Bright Red Dot
Sequel to Wild, Wild Red Planet (click link to read the 1st story, or read a summary)
by Kevin Koch
edited by Norm Forney and Tara Rogers
Red dust swirled around a sickly yellow-green clump of grass. It looked like one good gust would tear it up, but the little plant withstood the wind. The ox standing over it reached down for another bite and destroyed what Mars could not. Big brown eyes looked down at the roots, hoping for another mouthful. It wasn’t meant to be.
The ox worked its jaw back and forth across the dry grass. Its teeth patiently tore through the straw-like fibers. Overhead, the sun hung in the dull blue Martian sky. There wasn’t a cloud to be seen. Aside from the chewing of the ox and the shifting of the red dust, there was only silence. Bright red dots started dancing over the ox’s flank and across the ground. The glaring colored light made the rusty red of the landscape look washed out.
Plumes of red dust shot up into the air, followed a split second later by the crack of gunfire. Duran Grey ran in a zig-zag, trying to keep away from the bullets and the ox. His coat whipped out behind him, caught in a tug of war between his body and the wind. Just as the red dots finally homed in on him, he dove sideways and slammed into a dune. The dust immediately shifted underneath him and he slid out of sight.
Explosions of dust burst from the dune just as Duran disappeared behind it. The echoes of gunfire faded away into the wind and three figures crested a rise on the far side of the valley. At a distance they might’ve been human, but as they got closer it became clear they were anything but.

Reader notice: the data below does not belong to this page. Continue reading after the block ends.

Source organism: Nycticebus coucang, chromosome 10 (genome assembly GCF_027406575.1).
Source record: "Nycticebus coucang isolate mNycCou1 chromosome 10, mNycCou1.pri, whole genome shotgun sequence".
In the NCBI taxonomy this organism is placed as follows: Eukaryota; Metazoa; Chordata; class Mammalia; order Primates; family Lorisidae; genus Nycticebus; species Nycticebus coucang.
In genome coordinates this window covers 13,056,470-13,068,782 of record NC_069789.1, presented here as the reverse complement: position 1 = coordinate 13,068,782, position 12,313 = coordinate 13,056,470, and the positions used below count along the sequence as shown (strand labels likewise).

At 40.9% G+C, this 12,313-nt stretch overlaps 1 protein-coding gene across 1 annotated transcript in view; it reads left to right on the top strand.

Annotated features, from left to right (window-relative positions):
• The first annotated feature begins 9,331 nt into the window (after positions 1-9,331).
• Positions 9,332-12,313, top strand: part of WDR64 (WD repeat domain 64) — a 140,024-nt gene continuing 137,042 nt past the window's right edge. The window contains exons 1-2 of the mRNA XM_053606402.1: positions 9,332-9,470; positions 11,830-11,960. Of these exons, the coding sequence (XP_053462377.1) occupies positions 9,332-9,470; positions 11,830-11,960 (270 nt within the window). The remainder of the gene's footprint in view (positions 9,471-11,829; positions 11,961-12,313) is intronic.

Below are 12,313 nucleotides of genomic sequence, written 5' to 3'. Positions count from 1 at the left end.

Angular metal plates covered pistons and twisted bundles of cords. Multi-jointed asymmetrical limbs stuck out from a round central body. Perched on top was a head that looked like a periscope with compound insect eyes at odd intervals. The robots came to a stop, scanning for their quarry. Each had a large, straight arm coming from one shoulder that ended in a gun barrel. A trio of laser sights shone from the tip of each. Occasionally the red dots converged on something suspicious, but they didn’t open fire.
The gun arms bent and then broke apart, folding onto the robots’ backs. Loping on three legs, the machines fanned out as they headed for the dunes. Dust still hung in the air above where bullets had buried themselves. The wind was picking up from a whisper to a howl, driving the red haze at the robots. As they made their way up and over the dune, the ox reached down and nuzzled the loose dirt, hoping for another bite of grass.
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